Each fall a national benchmark for student performance on general assessment 1 for the prior school year by grade level was posted. State benchmarks were also shown for states where there were at least 500 U.S. students at grade level who took general assessment 1.

User Feedback

In addition to user comments throughout the year, the TRAILS team sent out a user survey each spring to obtain information and to learn how the tool was being used. Item revision was undertaken during the summer break. Several big projects solicited specific information for needed changes to learning objectives and suggestions on item content.

TRAILS users consistently reported they valued having an objective measure of students’ understanding of information literacy. As a formative assessment, it enabled them to tailor their classroom instruction. Many found it provided a means to breakdown barriers with classroom teachers and open up the possibility for greater collaboration. The measurable results were useful in reports to administrators, as well as for inclusion in personal development plans. 

Users appreciated that TRAILS made pre- and post-testing hassle-free. The assessments were short enough in length to be worked into an instruction plan. The immediacy of obtaining reports was also seen as a plus. Some librarians used TRAILS to create classroom games on information literacy. The tool saw use by some schools to track information literacy skill development of a cohort at the beginning of 9thgrade and then following up again later in the high school years.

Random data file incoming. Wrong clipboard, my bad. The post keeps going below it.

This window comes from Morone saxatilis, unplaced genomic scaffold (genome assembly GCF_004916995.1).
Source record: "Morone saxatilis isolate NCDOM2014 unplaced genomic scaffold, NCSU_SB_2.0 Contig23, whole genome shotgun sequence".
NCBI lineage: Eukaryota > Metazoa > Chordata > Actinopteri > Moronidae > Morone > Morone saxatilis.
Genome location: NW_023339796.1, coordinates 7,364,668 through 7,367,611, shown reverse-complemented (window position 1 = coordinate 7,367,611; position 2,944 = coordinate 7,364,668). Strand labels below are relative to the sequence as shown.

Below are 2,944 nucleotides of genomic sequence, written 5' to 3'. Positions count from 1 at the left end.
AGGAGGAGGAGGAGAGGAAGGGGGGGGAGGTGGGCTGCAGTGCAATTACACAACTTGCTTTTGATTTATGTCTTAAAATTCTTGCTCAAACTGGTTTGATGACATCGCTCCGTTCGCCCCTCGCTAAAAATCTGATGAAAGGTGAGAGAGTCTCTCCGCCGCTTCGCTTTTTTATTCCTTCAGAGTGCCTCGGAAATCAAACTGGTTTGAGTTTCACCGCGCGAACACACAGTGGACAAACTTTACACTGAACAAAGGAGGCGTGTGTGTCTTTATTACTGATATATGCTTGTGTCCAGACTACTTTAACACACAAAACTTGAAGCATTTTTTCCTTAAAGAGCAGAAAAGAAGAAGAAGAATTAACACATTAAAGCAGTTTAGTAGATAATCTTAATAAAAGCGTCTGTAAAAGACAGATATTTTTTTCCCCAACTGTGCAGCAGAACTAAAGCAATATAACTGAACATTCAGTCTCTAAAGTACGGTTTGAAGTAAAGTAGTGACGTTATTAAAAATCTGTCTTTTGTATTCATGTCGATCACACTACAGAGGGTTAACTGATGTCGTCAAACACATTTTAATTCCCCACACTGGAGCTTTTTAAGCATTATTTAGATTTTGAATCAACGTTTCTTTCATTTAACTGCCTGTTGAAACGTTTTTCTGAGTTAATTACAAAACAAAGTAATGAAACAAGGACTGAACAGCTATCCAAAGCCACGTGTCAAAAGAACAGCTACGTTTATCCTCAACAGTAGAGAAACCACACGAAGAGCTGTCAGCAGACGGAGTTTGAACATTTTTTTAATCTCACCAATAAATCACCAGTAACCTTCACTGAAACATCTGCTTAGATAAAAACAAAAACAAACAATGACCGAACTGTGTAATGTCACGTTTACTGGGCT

The TRAILS Experience 

Development was made possible by the support received from the Institute for Museum and Library Studies, the U.S. Dept. of Education, the Martha Holden Jennings Foundation, the Library Services and Technology Act (LSTA) program, and INFOhio. Projects like this require grant funding to get started, followed by institutional commitment and capacity to continue. TRAILS had a strong local team and benefitted greatly from collaboration with school librarians. 


Ongoing changes in information-seeking behavior and in information resources themselves necessitated regular review of information literacy learning objectives and appropriateness of items. This, along with budget and staffing pressures, led to the decision by Kent State in 2019 to end TRAILS as an interactive tool. Fortuitously, colleagues at Carrick Enterprises offered to host TRAILS content. This has made possible the creation of the new TRAILS-Archive site as an open educational resource (OER). At this new site, librarians will find all of the TRAILS assessments as PDF files, plus a searchable database of all TRAILS items. All content is available for use under a Creative Commons Attribution-NonCommercial-ShareAlike 4.0 International License.

The TRAILS team is grateful to all of our users and to those who helped to make TRAILS possible and to Carrick Enterprises for giving TRAILS content a new future.